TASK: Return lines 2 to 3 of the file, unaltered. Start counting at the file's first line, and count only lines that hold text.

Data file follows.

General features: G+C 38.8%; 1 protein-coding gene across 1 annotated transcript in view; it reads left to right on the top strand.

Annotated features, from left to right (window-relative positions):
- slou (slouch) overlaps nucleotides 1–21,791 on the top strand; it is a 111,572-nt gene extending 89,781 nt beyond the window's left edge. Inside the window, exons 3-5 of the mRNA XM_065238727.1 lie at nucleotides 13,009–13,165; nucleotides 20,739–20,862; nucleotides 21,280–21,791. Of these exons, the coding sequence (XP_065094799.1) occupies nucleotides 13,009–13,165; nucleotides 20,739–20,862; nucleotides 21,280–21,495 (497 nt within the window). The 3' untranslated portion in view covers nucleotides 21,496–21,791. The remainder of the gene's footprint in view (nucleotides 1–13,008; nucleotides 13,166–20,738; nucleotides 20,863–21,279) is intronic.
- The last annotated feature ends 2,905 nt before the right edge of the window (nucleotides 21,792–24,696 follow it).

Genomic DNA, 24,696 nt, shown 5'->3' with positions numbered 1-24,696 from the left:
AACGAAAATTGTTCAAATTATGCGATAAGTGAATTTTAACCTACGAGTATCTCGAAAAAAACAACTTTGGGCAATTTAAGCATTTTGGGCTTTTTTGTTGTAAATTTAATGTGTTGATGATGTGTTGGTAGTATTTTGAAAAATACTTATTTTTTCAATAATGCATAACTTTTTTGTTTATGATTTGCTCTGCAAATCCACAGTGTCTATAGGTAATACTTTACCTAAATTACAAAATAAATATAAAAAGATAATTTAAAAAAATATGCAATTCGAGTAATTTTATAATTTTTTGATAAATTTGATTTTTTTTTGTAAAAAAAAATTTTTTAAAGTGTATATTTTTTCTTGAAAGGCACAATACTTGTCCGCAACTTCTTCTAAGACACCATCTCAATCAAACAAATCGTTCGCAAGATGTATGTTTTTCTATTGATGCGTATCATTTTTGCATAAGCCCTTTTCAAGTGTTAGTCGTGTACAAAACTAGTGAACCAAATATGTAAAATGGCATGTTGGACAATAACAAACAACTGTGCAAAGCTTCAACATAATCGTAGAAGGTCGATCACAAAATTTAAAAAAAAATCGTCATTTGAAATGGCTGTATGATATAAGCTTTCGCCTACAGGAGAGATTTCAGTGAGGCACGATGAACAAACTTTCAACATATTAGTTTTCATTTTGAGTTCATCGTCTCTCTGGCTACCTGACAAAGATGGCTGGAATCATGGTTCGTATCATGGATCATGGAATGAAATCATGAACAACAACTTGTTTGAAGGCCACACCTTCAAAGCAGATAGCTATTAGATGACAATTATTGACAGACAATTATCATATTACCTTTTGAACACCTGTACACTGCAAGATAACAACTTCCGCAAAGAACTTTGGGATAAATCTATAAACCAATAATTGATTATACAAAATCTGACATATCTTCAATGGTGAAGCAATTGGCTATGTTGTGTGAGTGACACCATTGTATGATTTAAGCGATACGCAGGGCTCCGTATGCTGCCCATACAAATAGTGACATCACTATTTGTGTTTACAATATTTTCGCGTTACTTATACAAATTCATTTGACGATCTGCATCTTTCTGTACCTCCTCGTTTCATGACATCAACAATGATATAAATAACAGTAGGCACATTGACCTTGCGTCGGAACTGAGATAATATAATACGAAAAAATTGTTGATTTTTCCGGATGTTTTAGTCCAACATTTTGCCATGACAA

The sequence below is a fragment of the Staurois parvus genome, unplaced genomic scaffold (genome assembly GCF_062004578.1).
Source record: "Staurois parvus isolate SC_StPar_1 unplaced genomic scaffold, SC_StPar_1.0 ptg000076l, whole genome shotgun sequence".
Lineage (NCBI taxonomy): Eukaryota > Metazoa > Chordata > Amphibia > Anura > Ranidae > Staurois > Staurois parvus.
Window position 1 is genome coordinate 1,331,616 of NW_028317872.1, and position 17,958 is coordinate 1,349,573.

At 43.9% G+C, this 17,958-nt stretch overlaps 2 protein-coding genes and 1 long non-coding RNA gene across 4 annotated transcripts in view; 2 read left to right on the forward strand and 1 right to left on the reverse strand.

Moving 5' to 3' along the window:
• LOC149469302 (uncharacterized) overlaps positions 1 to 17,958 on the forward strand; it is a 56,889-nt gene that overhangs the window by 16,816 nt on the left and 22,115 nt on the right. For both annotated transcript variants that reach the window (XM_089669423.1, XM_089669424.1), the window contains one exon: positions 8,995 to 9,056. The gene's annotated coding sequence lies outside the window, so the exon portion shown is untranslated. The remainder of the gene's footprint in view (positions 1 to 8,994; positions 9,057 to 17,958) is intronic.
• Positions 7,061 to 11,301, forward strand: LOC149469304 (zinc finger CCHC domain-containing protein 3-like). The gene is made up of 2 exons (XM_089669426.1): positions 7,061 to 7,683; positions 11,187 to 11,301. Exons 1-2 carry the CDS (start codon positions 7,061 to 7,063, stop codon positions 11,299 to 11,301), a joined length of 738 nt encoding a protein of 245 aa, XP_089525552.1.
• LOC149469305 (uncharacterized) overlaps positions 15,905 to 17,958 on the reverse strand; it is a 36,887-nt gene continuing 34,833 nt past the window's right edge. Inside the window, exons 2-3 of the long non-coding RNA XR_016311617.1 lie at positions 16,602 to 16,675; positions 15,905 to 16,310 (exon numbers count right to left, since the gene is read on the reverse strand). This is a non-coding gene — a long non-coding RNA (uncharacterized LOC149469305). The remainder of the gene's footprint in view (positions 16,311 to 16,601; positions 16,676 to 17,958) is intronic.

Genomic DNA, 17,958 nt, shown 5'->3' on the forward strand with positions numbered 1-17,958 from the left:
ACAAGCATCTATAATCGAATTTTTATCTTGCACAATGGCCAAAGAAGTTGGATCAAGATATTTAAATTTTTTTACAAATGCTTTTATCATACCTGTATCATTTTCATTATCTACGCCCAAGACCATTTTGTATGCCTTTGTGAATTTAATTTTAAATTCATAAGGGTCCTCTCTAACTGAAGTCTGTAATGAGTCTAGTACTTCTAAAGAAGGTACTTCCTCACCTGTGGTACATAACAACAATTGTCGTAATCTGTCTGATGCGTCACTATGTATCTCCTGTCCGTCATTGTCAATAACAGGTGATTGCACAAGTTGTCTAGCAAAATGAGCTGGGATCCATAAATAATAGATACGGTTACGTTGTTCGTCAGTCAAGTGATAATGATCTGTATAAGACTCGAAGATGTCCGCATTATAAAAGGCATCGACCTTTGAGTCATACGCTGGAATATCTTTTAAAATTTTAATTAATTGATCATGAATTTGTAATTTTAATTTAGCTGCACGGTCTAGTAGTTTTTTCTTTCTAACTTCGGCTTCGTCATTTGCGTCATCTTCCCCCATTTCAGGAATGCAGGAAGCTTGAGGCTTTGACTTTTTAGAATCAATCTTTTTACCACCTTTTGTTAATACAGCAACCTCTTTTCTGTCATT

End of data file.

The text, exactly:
Annotated features, from left to right (window-relative positions):
- slou (slouch) overlaps nucleotides 1–21,791 on the top strand; it is a 111,572-nt gene extending 89,781 nt beyond the window's left edge. Inside the window, exons 3-5 of the mRNA XM_065238727.1 lie at nucleotides 13,009–13,165; nucleotides 20,739–20,862; nucleotides 21,280–21,791. Of these exons, the coding sequence (XP_065094799.1) occupies nucleotides 13,009–13,165; nucleotides 20,739–20,862; nucleotides 21,280–21,495 (497 nt within the window). The 3' untranslated portion in view covers nucleotides 21,496–21,791. The remainder of the gene's footprint in view (nucleotides 1–13,008; nucleotides 13,166–20,738; nucleotides 20,863–21,279) is intronic.